International Multiconference
on Computer Science and Information Technology

October 15-17, 2007, Wisla, Poland

2nd International Workshop on Secure Information Systems (SIS'07)

Wisla, Poland, October 15-17, 2007

The SIS workshop is envisioned as a forum to promote the exchange of ideas and results addressing complex security issues that arise in modern information systems. We aim at bringing together a community of security researchers and practitioners working in such divers areas as networking security, antivirus protection, intrusion detection, cryptography, security protocols, and others. We would like to promote an integrated view at the security of information systems.
As information systems evolve, becoming more complex and ubiquitous, issues relating to security, privacy and dependability become more critical. At the same time, the global and distributed character of modern computing – typically involving interconnected heterogeneous execution environments – introduces many new and challenging engineering and scientific problems. Providing protection against increasingly sophisticated attacks requires strengthening the interaction between different security communities, e.g. antivirus and networking. New technologies lead to the emergence of new threats and attack strategies, involving smart mobile devices, peer-to-peer networks, instant messaging, VoIP, mesh networks or even networked consumer devices, such as house appliances or cars. Furthermore, the increasing openness of the communications infrastructure results in novel threats and can jeopardize critical enterprise and public infrastructure, such as industrial automation and process control systems. Not only it is estimated that half of all Web applications and Internet storefronts still contain some security vulnerabilities, but secure commerce applications are also exposed to increasingly elaborate attacks, including spyware, phishing and other social engineering methods.
In order to develop a secure system, security has to be considered in all phases of the lifecycle and adequately addressed in all layers of the system. At the same time, good engineering has to take into account both scientific and economic aspects of every solution: the cost of security has to be carefully measured against its benefits – in particular the expected cost of mitigated risks. Most companies and individuals treat security measures in information system as a necessary, but often uncomfortable, overhead. The increasing penetration of computing in all domains of everyday life means that security of critical business systems is often managed and maintained by personnel who are not knowledgeable in the field. This highlights the importance of usability and ease of configuration of security mechanism and protocols.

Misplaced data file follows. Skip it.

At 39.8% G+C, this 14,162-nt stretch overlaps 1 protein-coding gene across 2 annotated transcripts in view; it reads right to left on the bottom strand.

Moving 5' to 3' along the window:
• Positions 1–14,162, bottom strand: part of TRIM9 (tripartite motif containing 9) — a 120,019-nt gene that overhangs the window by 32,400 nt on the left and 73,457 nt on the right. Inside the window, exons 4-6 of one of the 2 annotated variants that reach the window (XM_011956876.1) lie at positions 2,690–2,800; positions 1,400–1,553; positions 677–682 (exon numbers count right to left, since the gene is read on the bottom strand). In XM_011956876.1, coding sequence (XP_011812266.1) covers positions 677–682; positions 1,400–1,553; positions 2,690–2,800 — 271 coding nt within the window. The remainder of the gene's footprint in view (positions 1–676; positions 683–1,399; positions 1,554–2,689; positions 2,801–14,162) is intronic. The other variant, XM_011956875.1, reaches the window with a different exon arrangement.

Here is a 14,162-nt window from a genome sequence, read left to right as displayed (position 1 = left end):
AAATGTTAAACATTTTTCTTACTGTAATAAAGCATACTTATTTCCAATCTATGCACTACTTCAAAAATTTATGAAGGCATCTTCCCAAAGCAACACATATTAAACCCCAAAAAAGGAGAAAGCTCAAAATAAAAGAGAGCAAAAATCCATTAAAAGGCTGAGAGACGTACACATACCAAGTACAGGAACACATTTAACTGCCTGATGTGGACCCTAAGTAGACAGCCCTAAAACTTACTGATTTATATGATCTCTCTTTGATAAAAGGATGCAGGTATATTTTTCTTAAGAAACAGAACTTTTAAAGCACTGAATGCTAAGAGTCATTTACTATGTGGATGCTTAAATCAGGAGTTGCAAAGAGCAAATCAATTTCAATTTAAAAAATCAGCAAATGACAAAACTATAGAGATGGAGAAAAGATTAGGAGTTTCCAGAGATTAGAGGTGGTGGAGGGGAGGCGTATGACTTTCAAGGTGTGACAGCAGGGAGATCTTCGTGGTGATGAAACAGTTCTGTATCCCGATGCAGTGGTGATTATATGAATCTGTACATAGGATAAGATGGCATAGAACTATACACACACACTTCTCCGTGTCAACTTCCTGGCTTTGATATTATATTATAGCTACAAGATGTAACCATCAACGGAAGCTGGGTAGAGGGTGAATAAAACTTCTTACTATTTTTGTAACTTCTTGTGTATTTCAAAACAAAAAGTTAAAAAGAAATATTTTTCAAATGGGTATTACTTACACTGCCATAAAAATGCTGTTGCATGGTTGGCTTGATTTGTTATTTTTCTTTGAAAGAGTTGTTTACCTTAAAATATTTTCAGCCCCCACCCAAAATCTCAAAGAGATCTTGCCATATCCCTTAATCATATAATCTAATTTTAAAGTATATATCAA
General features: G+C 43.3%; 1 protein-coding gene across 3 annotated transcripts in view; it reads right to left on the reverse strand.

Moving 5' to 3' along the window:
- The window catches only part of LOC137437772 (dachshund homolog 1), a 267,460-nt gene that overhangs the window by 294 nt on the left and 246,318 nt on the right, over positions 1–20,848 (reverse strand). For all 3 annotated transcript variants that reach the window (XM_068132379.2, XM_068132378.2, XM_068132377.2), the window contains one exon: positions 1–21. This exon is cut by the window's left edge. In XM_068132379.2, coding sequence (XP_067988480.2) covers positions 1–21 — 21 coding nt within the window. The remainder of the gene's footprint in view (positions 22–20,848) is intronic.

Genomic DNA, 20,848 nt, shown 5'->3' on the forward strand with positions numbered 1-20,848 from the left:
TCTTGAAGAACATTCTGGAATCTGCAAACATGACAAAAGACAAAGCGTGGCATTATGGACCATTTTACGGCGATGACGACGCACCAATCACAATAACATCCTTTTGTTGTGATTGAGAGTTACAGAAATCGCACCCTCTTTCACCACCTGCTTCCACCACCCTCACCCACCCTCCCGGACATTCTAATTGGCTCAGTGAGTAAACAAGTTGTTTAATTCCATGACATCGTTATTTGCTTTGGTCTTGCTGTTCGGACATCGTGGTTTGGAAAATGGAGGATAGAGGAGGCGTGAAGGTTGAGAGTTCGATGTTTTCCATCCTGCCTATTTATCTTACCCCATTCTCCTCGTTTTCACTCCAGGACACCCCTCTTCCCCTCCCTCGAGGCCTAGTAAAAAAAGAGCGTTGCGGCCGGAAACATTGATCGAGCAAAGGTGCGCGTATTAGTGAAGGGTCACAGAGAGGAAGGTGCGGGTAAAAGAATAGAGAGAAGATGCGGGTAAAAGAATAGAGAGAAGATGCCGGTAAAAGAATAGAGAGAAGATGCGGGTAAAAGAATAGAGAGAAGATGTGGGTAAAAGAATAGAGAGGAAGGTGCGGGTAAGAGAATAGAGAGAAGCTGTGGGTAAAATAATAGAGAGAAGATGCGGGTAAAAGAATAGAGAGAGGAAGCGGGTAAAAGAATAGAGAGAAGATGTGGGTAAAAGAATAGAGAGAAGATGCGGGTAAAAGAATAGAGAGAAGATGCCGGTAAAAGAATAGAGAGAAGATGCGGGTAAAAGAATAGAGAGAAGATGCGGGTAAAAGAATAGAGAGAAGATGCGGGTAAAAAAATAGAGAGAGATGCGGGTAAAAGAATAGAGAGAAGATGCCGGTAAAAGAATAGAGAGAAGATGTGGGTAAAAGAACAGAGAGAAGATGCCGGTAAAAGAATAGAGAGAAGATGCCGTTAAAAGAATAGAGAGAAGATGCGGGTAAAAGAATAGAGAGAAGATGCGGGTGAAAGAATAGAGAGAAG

Covered topics include (but are not limited to):

  • Access control
  • Adaptive security
  • Cryptography
  • Copyright protection
  • Cyberforensics
  • Honeypots
  • Intrusion detection
  • Network security
  • Privacy
  • Secure commerce
  • Security exploits
  • Security policies
  • Security protocols
  • Security services
  • Security evaluation and prediction
  • Software protection
  • Trusted computing
  • Threat modeling
  • Usability and security
  • Viruses and worms
  • Zero-configuration security mechanisms

Papers Submission

  • Papers will be refereed and accepted on the basis of their scientific merit and relevance to the workshop.
  • Accepted and presented papers will be included in the Conference Proceedings and published on a CD (ISSN 1896-7094)
  • Extended versions of selected papers will be published in a technical journal (to be announced).
  • Authors should submit draft papers (as Postscript, PDF of MSWord file).
  • The total length of a paper should not exceed 10 pages (LNCS style). LNCS style templates are available here.
Extended version of selected papers accepted for the SIS'2006 Workshop have been invited to be published in a Special Issue of the Journal of Information Assurance and Security.